Anti-competitive behaviour

Why is this a risk?

Anti-competitive behaviour is typically banned by various governments under trade practices, competition laws or antitrust legislation. These laws effectively prohibit companies from getting together and agreeing to set prices (typically higher ones) for customers to pay. They also prohibit companies with similar products from getting together and agreeing to service certain customers in certain markets and not others, effectively sharing the market among themselves. 


Example of where this risk could affect you

  • Your supplier is likely to be in a narrow market where prices are commoditised, or where there is a duopoly

  • Suppliers within a niche market might be engaged in price fixing, bid rigging or sharing of information


What sort of suppliers could be engaged in this risk area?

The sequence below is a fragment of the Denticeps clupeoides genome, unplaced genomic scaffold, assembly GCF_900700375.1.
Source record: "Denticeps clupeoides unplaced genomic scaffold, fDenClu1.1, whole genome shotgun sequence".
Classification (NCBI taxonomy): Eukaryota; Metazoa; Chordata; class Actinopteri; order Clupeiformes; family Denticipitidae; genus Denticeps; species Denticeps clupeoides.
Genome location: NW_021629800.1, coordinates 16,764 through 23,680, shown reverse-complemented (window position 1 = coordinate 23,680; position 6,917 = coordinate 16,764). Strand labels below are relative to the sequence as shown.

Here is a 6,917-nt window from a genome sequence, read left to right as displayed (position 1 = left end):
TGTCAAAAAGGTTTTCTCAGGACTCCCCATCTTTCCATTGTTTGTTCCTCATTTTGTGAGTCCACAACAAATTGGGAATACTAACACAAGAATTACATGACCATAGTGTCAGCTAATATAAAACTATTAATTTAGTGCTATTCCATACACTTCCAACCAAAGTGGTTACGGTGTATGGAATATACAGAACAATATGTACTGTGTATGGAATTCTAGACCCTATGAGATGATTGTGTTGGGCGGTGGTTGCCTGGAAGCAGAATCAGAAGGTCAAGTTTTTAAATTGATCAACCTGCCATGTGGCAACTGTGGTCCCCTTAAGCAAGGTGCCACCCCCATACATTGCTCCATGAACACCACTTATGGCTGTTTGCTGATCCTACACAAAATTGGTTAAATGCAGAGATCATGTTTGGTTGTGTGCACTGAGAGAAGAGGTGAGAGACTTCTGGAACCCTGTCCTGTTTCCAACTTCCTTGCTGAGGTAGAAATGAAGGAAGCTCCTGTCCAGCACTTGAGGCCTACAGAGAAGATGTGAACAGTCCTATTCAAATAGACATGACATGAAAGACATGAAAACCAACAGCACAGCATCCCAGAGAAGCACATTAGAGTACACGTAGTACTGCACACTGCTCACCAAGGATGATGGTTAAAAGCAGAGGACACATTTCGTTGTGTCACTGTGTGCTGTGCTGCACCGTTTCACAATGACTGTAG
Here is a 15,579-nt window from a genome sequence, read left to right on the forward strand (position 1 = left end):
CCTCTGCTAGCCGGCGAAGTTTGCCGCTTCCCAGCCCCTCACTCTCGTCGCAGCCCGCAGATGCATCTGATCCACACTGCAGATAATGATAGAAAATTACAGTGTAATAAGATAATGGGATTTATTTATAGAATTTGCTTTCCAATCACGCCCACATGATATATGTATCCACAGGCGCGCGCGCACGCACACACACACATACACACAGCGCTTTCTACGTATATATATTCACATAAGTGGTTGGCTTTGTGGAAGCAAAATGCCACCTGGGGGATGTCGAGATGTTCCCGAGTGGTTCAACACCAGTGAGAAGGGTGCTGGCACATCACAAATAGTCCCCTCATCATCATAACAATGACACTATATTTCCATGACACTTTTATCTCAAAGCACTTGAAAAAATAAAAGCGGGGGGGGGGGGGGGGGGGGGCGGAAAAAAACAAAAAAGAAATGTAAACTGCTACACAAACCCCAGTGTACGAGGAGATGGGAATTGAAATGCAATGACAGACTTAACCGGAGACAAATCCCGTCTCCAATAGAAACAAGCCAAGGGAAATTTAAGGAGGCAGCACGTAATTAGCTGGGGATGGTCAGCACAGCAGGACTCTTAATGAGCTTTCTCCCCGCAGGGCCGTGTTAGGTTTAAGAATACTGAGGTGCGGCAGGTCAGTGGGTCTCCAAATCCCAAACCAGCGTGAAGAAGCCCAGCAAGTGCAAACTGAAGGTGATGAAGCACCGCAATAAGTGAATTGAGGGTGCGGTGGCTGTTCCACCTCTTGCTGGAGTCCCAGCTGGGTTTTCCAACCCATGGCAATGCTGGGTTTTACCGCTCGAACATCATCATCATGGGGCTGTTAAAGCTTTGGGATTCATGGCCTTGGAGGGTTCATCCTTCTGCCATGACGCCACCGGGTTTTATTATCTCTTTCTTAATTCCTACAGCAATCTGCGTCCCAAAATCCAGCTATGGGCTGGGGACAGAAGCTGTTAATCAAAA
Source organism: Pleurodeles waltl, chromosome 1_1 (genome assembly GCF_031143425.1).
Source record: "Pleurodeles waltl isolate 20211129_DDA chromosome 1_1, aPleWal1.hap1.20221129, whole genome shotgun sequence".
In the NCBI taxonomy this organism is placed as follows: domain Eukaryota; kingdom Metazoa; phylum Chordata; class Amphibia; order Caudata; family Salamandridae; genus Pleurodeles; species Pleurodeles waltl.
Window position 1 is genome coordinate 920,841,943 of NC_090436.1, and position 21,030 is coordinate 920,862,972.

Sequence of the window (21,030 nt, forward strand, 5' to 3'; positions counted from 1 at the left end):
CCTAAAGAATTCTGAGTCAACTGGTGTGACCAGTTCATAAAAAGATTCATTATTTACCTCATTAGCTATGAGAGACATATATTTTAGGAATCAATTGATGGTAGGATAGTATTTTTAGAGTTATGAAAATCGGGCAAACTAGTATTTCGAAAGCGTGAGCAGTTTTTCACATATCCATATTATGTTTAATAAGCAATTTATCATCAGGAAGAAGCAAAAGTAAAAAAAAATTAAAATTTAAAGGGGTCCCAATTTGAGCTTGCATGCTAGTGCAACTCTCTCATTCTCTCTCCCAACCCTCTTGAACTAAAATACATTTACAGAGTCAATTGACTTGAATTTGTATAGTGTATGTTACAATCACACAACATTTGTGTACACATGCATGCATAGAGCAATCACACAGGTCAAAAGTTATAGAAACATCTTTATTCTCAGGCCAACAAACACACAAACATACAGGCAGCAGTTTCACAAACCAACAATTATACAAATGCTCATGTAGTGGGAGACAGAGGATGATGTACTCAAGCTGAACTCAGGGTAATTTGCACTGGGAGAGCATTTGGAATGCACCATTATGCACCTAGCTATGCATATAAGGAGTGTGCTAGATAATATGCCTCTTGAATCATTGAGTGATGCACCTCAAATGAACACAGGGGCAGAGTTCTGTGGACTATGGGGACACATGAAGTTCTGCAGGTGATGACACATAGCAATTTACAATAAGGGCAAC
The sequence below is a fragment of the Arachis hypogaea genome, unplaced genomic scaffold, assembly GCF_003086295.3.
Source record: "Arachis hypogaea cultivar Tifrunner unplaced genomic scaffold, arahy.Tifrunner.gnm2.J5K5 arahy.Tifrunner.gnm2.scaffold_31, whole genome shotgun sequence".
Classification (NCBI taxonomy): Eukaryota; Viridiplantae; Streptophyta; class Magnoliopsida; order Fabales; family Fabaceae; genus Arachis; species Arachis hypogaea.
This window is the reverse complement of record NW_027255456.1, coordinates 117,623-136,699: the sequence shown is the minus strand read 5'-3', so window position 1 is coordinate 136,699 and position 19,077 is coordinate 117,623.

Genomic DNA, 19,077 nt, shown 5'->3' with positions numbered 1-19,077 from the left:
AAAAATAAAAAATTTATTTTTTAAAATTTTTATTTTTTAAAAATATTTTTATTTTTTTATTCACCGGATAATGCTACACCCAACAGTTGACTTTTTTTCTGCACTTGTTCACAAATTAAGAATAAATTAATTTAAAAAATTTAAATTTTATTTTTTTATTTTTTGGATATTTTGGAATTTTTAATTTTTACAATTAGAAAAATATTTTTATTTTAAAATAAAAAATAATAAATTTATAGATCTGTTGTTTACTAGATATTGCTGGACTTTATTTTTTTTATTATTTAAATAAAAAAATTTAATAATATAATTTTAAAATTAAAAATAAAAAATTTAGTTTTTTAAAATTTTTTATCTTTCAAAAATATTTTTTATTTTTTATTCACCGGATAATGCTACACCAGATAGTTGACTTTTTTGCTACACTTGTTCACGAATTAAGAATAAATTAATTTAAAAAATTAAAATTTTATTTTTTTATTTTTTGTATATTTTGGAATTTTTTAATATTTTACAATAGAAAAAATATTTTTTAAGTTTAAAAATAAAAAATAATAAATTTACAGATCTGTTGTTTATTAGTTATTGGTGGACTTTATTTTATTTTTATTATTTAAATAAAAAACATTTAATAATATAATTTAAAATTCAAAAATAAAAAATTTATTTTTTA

• Any supplier might be engaged in price fixing or collusion, but it is likely to be detected through companies that have similar pricing or where there are sole bidders in markets where there should be multiple bidders

  • Suppliers with very few competitors


How are these risks managed?

The risk of anti-competitive behaviour is normally managed through:

  • Understanding your suppliers' businesses, the services that they supply to you and what they charge other customers

  • Independently validating the marketplace

Previous Article

A supplier diversity programme aims to proactively identify, build relationships with, and purchase goods a...

Next Article

The risks of engaging a supplier with strong political affiliations are normally managed through...

Do your suppliers meet the expectations of your integrity & compliance programme?

Tell me more